Monday, July 4, 2011

Ram's Heads on the Singing Sands (Bruce Peninsula)

My first full day of exploring the Bruce had finally arrived.  I walked out the door and into the morning sunlight where I was immediately greeted by American Redstarts and Black-throated Green warblers filling the air with their song.  A perfect way to start the day if you ask me.  I spent part of my evening the night before pouring over some maps and information on the area in an attempt to decide where I should start my dissection of this botanical wonderland.  I concluded on an area along the western shores of Lake Huron at Dorcas Boy known as the Singing Sands.  Singing Sands got its name from the sound of the sand blowing over the dunes and alvars.  This is one of the only sandy beaches on the northern end of the Bruce.  Most are dominated by huge boulders and slabs of the limestone bedrock as you will eventually see.

A huge fen complex along Lake Huron at Dorcas Bay

Singing Sands is home to many varying habitats and ecosystems within its section of Bruce Peninsula National Park.  One of the most inspirational and influential of Mother Earth's disciples and personal hero of mine, John Muir, visited the Bruce numerous times during his two year stay in Ontario in the 1860's.  Of the Bruce John said, "Are not all plants beautiful?  Would not the world be poorer for the banishment of a single weed?"  I don't think John ever met the Asian Lonicera shrubs but his point is very valid!  Upon arriving to Dorcas Bay it's hard not to notice the gargantuan fen complex stretching as far as the eye can see all around.  Hundreds and hundreds of acres of wet sedge meadow with pockets of White Cedar (Thuja occidentalis), Black Spruce (Picea mariana) and Tamarack (Larix laricina) scattered about was an unbelievable sight!  Coming from Ohio, most fens pale in comparison to Dorcas Bay's.  I was a couple weeks too early for the Dorcas Fen orchid fireworks show.  Thousands of pink specks of the Rose Pogonias (Pogonia ophioglossoides) and purple Grass Pink (Calopogon tuberosus) dot the fen in dizzying densities in late June and early July.

Sarracenia purpurea
Drosera linearis


However, there were thousands upon thousands of N. Pitcher Plants (Sarracenia purpurea) in full bloom out in the sedge meadow.  This is the same species found in the northeastern bogs and fens of Ohio but their leaves were quite a bit smaller and the flowers on shorter stalks up here.  Unlike most fens, including Ohio's that rely on ground/spring water, these shoreline fen complexes rely on close by Lake Huron for their water source.  Spring rains and higher lake levels flood the fens during the 'wet season', which was nearing an end during my time up there.  A carnivorous plant species first-timer for me was the cousin to our round-leaved Sundew, the Linear-leaved Sundew (Drosera linearis).  Essentially the same in habitat and functionality, the obvious difference is its leaves which are long and narrow versus rounded.  With the amount of mosquitoes, midges, black and biting flies I don't see how these plants, as many as there were, could go hungry.

Singing Sands beach at Dorcas Bay on Lake Huron
The biggest reason for wanting to do this hike first was in high hopes of seeing my most anticipated plant species and reason numero uno for coming up to the Bruce, the rare and elusive Ram's Head Lady's slipper (Cypripedium arietinum).  Even before I was really into botany or plants in general I had always heard of the Lady's slipper orchids and thought how cool and interesting they looked.  I guess it's only appropriate that they are one of my favorite genera of plants in our flora.  A major life goal of mine is to see all 12 Cypripedium species indigenous to North America in their native habitat.  There are three accepted varieties to C. parviflorum and a handful of naturally occurring hybrids as well.  With the addition of the Ram's Head I'm now batting .500, having seen C. acaule, C. candidum, C. kentuckiense, C. parviflorum, C. reginae and now C. arietinum.  I'll be packing my bags and exploring the northern Rocky Mountains, California and Alaska to complete the set but that's for another time and story.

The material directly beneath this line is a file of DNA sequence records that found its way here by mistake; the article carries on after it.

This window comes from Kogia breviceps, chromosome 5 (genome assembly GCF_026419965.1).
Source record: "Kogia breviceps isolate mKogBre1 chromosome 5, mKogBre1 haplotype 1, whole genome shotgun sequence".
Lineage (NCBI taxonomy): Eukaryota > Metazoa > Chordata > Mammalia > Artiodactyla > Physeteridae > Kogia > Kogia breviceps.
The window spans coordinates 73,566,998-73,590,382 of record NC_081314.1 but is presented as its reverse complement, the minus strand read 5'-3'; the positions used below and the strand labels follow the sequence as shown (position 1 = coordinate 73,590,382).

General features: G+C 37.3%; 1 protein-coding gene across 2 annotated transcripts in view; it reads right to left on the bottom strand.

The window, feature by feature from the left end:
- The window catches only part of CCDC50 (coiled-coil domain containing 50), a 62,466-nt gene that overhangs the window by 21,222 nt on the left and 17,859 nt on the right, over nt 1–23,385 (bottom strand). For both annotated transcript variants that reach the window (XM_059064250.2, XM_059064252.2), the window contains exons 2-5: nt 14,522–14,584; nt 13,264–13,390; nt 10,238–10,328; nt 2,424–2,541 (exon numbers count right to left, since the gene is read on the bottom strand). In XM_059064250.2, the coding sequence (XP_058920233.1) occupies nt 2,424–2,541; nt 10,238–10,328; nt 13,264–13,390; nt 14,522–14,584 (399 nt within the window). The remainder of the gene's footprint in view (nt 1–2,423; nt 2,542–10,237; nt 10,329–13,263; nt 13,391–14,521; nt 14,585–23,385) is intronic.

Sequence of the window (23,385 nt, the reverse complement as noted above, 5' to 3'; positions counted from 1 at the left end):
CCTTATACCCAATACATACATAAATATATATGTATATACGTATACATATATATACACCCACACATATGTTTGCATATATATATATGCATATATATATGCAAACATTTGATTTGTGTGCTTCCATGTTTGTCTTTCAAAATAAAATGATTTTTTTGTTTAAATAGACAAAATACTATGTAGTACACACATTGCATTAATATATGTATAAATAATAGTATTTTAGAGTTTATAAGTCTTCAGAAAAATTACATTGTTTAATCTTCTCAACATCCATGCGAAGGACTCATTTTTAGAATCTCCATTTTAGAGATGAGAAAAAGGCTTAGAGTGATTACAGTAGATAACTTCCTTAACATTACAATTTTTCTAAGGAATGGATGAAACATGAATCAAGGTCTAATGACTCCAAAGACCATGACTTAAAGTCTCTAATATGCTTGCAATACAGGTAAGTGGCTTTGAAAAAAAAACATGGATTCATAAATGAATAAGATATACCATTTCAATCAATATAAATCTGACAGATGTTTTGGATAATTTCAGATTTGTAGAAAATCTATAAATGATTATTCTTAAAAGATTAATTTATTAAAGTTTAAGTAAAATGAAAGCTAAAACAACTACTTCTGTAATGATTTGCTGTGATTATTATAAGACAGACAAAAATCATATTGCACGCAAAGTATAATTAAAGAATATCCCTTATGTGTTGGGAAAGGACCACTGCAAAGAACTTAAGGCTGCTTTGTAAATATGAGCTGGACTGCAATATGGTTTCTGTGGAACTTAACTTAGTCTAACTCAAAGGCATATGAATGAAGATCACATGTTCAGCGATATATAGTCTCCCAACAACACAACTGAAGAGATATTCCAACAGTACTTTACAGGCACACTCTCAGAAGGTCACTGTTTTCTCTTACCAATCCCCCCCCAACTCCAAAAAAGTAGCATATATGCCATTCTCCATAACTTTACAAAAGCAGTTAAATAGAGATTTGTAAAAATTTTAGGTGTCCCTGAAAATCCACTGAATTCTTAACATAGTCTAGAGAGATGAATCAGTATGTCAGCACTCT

Cypripedium arietinum done blooming
Already done for the season

I began walking very slowly through the mixed conifer woods a couple hundred yards in from the shore with my eyes peeled sharply to the ground, looking for a green stem with three to five leaves alternately arranged and topped with a tiny, marble-sized red and white slipper.  After nearly 30 minutes of careful scanning I finally picked out of the corner of my eye a suspicious plant.  As I moved closer it became evident this was the very plant I'd come all this way to see was all but spent.  One after another, the Ram's Heads unveiled themselves to me but all were brown and shriveled, papery excuses of their former grandeur.  My stomach slowly sank as I found plant after plant further down the trail with the same results.  It really was a punch to the gut and soul to have daydreamed the whole ride up of seeing this amazing plant only to see it just days past prime condition.  I knew I was cutting it close by coming in mid-June when the Ram's Heads peak bloom is late May to early June.  They are a very short-lasting lady's slipper, with each flower rarely lasting more than a few days in prime condition.  Maybe next time I thought as I sulked down the trail but still keeping a lookout.  Good thing I kept going because just around the bend....

Ram's Heads under the Hemlocks
Ram's Head Lady's slippers

After observing so many past bloom plants, I took note of what specific niche in the habitat they were growing in.  Throughout its range it can be found in both dry conifer forests as well as wet, swampy woods and acidic bogs.  At Singing Sands they grew as solitary plants or loose clumps just underneath or along the Hemlock and Jack Pines on raised, mossy hummocks.  It was more a matter of looking for that kind of situation first, rather than looking specifically for the plants.  The first two I happened across still in bloom were just under the lowest bough of a Hemlock and were even better than I had imagined.

Size comparison
Such delicate beauties